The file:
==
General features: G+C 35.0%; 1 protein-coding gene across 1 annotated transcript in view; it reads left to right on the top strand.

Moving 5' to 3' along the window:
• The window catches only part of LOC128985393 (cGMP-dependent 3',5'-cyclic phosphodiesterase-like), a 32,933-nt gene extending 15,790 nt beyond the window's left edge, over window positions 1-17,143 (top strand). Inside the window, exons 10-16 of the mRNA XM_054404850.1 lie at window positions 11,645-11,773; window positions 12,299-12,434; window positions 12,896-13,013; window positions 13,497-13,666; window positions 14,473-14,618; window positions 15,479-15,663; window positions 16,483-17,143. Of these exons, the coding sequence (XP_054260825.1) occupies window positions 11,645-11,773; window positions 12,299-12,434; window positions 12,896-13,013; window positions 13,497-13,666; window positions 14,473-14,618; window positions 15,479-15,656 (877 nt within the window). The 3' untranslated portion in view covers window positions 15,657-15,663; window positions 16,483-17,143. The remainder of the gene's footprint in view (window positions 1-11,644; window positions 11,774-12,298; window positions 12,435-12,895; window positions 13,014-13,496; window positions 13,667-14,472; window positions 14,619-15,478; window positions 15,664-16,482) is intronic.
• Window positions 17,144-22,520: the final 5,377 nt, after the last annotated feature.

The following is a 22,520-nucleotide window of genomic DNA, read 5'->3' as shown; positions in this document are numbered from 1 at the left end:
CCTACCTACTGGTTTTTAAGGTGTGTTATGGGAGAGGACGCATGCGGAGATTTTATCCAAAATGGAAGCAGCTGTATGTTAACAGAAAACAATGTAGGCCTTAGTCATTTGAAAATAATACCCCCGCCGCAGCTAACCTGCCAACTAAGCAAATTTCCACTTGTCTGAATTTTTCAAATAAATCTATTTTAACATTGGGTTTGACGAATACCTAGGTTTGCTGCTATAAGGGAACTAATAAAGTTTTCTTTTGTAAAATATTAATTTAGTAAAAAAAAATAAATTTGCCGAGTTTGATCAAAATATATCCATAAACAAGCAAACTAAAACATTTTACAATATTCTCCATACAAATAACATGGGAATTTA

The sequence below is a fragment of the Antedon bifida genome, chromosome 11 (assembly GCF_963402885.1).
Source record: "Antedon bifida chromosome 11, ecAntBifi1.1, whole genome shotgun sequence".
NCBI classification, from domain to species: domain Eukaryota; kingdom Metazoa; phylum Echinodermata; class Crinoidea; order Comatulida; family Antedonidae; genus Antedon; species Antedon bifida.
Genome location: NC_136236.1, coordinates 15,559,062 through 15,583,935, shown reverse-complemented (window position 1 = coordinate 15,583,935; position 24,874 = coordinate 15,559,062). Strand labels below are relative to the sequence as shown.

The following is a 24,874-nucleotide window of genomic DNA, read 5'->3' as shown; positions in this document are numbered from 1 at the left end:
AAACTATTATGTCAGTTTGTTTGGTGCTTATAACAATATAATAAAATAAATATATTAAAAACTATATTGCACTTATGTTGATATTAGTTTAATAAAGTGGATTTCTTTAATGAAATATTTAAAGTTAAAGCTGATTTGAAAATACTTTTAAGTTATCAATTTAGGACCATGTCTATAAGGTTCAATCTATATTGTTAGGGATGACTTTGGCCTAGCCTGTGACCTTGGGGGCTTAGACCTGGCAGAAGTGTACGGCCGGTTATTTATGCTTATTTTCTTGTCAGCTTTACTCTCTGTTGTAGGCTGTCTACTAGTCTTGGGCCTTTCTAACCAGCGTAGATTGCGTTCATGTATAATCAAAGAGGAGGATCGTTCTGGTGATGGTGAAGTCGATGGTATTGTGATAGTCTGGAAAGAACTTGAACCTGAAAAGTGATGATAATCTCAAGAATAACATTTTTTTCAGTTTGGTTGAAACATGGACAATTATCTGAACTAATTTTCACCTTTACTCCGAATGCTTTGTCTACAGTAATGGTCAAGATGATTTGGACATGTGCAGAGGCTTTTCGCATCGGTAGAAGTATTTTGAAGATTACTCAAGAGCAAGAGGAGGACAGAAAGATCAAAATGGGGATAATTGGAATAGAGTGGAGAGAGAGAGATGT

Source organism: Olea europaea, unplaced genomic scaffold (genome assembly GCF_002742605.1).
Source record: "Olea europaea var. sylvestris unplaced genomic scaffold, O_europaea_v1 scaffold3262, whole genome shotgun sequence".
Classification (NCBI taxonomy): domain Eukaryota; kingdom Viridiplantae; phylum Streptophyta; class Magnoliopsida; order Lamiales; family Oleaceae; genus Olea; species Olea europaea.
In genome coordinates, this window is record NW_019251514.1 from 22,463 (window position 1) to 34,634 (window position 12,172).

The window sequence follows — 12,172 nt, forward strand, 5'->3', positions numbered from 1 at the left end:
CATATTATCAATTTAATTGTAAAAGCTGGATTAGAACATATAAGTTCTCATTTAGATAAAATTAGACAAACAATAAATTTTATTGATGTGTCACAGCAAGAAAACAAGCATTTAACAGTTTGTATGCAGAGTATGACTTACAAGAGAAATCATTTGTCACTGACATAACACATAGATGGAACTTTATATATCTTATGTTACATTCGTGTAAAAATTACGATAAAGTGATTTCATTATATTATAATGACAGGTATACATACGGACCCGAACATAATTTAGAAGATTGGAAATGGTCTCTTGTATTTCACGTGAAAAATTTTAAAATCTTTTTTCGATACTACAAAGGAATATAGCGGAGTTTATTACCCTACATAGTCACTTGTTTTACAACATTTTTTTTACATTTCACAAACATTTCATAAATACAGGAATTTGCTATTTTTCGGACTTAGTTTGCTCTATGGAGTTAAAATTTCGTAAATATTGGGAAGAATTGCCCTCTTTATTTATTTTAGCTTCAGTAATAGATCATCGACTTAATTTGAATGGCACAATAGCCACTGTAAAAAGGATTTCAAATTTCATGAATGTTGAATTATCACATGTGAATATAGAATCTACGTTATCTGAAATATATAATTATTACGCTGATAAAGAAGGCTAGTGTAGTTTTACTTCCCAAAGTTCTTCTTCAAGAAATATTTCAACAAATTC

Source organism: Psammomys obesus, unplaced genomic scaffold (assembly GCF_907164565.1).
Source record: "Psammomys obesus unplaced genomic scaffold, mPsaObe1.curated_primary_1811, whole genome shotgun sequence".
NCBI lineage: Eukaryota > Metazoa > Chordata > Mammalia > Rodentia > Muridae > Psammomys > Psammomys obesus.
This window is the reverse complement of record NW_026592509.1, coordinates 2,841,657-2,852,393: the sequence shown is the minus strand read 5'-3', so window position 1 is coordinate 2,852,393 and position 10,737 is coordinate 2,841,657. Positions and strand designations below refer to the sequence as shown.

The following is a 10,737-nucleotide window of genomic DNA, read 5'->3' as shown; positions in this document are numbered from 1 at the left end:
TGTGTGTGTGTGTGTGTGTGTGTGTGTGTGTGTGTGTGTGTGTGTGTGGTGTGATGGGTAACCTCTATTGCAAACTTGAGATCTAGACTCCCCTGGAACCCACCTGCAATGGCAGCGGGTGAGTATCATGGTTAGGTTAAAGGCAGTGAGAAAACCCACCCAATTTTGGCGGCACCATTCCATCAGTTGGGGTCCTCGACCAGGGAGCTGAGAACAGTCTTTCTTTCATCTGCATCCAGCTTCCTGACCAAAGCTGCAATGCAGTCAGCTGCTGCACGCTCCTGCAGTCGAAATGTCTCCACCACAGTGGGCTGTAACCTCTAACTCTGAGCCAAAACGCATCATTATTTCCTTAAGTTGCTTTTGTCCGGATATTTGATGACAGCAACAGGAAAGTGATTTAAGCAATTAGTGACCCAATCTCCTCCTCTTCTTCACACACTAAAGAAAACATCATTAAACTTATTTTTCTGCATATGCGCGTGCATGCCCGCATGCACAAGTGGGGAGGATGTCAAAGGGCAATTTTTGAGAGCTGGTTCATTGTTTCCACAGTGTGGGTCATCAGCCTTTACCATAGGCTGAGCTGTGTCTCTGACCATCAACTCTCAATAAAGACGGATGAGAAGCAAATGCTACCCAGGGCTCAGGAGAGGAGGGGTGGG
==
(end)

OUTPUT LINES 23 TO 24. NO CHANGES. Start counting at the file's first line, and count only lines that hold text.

The following is a 10,737-nucleotide window of genomic DNA, read 5'->3' as shown; positions in this document are numbered from 1 at the left end:
TGTGTGTGTGTGTGTGTGTGTGTGTGTGTGTGTGTGTGTGTGTGTGTGGTGTGATGGGTAACCTCTATTGCAAACTTGAGATCTAGACTCCCCTGGAACCCACCTGCAATGGCAGCGGGTGAGTATCATGGTTAGGTTAAAGGCAGTGAGAAAACCCACCCAATTTTGGCGGCACCATTCCATCAGTTGGGGTCCTCGACCAGGGAGCTGAGAACAGTCTTTCTTTCATCTGCATCCAGCTTCCTGACCAAAGCTGCAATGCAGTCAGCTGCTGCACGCTCCTGCAGTCGAAATGTCTCCACCACAGTGGGCTGTAACCTCTAACTCTGAGCCAAAACGCATCATTATTTCCTTAAGTTGCTTTTGTCCGGATATTTGATGACAGCAACAGGAAAGTGATTTAAGCAATTAGTGACCCAATCTCCTCCTCTTCTTCACACACTAAAGAAAACATCATTAAACTTATTTTTCTGCATATGCGCGTGCATGCCCGCATGCACAAGTGGGGAGGATGTCAAAGGGCAATTTTTGAGAGCTGGTTCATTGTTTCCACAGTGTGGGTCATCAGCCTTTACCATAGGCTGAGCTGTGTCTCTGACCATCAACTCTCAATAAAGACGGATGAGAAGCAAATGCTACCCAGGGCTCAGGAGAGGAGGGGTGGG